Bill: Are you alright?
Julie: Oh! I’m so sorry. My mother’s dog. He’s vanished. I don’t know where he’s gone.
Bill: [to Julie, referring to his late wife] I could have retired, but I decided to stay on. Pretty much because of my wife, and the memories that we have of working here. You might have heard me playing the flute. Something that I picked up shortly after she died. And so I sit in the office, or in the kitchen, and I play for her. Because I never played for her before. And so, it’s like a new chapter in our relationship.
Julie: I’m a filmmaker, and I came here with my mother to try and write a film about my mother and I. But not easy. I can’t even get started.
Bill: Why is that?
Julie: I think I’m not sure I feel I have a right to do such a thing. It feels like trespassing. It’s really difficult for me to think of her being sad. You know, I want her to be happy. I just want her to be happy all the time.
'That's what life's like. You roll with the punches.' - Rosalind (The Eternal Daughter) Click To Tweet
Bill: [to Julie] There are memories here that I have with my wife that are not happy. I make my rounds. And, of course that’s the time when memories flood back to me. And I make my rounds quietly in the evening. Through the building, and on the grounds. And I suppose it is a way of staying in touch with my wife. So I can understand you wanting to make a film about your mother to keep that sense of that relationship with her. It’s difficult, isn’t it?
Rosalind: [referring to Julie] And now she has her work. And she makes her films, and they are as time consuming, and as energy consuming, I would suggest, as as a child might be. Each one as they come along.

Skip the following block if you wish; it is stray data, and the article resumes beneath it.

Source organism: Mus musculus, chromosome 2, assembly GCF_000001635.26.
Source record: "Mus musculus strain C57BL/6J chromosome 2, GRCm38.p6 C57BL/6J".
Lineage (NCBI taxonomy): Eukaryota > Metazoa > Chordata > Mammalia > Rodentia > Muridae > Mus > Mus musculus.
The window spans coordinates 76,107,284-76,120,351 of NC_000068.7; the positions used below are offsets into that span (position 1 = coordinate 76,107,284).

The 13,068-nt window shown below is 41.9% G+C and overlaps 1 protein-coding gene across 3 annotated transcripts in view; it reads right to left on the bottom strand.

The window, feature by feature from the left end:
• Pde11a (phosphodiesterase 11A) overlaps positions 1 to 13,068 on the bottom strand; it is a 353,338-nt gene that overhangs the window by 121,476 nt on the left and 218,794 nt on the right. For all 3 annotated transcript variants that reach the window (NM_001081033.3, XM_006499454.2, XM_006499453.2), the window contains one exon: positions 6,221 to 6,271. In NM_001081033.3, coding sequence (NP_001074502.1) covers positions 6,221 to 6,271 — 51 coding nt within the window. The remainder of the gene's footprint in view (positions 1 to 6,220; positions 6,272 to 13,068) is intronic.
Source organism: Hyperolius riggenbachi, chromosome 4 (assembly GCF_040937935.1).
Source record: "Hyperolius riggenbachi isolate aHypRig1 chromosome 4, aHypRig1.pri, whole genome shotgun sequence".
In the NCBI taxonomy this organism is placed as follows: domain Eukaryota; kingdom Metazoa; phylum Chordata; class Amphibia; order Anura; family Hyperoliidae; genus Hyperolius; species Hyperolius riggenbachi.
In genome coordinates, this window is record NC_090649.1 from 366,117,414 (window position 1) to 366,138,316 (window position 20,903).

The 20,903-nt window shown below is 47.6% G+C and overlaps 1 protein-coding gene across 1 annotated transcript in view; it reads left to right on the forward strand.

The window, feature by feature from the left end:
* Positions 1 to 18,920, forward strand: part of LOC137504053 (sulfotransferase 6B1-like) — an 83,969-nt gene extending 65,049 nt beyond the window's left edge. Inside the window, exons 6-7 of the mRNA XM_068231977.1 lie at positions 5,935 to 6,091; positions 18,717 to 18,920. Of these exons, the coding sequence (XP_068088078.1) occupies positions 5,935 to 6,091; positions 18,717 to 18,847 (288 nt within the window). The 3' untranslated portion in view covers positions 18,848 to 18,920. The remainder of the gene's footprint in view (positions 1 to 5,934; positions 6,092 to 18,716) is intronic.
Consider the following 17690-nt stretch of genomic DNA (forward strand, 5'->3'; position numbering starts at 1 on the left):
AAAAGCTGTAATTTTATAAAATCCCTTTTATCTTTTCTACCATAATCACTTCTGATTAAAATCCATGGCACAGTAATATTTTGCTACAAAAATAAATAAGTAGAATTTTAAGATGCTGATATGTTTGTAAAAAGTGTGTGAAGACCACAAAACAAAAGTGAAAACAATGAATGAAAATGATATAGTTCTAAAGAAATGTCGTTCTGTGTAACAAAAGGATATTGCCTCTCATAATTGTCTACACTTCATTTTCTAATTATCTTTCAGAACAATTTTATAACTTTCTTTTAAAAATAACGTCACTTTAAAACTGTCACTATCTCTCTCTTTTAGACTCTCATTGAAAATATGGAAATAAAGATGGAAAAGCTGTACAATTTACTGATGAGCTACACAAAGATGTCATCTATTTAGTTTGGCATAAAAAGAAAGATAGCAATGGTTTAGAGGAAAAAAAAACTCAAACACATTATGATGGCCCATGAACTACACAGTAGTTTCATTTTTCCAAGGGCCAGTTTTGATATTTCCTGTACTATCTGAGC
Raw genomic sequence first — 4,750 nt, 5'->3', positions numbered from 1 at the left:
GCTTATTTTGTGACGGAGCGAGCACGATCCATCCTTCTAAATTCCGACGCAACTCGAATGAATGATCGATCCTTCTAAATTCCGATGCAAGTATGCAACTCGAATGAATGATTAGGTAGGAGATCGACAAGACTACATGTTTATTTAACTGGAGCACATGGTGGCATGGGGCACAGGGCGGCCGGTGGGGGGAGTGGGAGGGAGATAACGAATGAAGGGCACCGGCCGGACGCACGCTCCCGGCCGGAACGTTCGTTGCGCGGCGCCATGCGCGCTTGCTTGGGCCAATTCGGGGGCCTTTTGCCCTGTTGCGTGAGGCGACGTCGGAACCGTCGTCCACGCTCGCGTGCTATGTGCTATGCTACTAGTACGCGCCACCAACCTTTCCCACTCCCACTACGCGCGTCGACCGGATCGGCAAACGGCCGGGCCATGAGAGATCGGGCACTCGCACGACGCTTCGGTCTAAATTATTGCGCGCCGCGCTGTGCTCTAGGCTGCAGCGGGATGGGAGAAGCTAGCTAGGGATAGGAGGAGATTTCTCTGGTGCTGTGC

Rosalind: I mean, I’m sad for her that she doesn’t have a child, because I think she would have, well, I was going to say she would have been a wonderful mother. But the truth is, she is a wonderful mother. She has a great capacity for practical, the practical magic of love. You know, she does it well. And I’m, these days, very much the recipient. Well, I’ve always been the recipient. But particularly now that her father’s left us. She’s diligent to a degree.
Bill: And looks up to you.
Rosalind: Yes, she really does.
Rosalind: It’s just yesterday, after lunch, I dropped off, and I, it was like this kind of, I can’t really explain it. Sort of dread.
Julie: What kind of dread?
Rosalind: Being here. I mean, there’s no question there are, you know, all sorts of memories popping up. It’s inevitable I suppose. You know, even in this room. So many.
Julie: What sort of memories?
Rosalind: Well, I mean, you know, the longer we’re here, the more it comes back. You know, the times I’ve been here.
'I didn't get it right.' - Julie, 'You did everything right. You did.' - Bill (The Eternal Daughter) Click To Tweet
Julie: Happy Birthday, Mum.
Rosalind: To us.
Julie: I don’t have any hunger if you aren’t hungry. The second you tell me you’re hungry, and you want some food, I will be hungry for it. But if you’re not going to eat anything…
Rosalind: Oh, darling, don’t, just don’t push me. I’m not feeling very well.
Julie: [to Rosalind] What do you expect me to do when you say you’re not feeling well? It’s like a nightmare.
Julie: Mum, I don’t know how this happened. Well, how did… I just want you to be happy. I’m trying all the time to make you happy. I can’t keep guessing. Can’t you just tell me. You’re like a sort of mystery person to me. And I’ve spent all my life doing this. Trying to figure out how to make you happy. And I have a life of my own. I have a husband, who I neglect completely, and I don’t have that much time left. And I don’t have a family beyond you. I don’t have any children. And I’m not going to have anybody to fuss over me when I’m your age.
Julie: I just, I didn’t get it right.
Bill: You did everything right. You did.
[we then see that Julie is at the hotel by herself and she’a been haunted by memories of Rosalind]
Receptionist: I just wanted to say before you go that I hope you’re okay.
Julie: Thank you. And I was going to say thank you for looking after me.
Julie: [as we see her leaving by herself and her mother’s dog, Louis] Thank you for all your kindness.
Bill: You’re most welcome.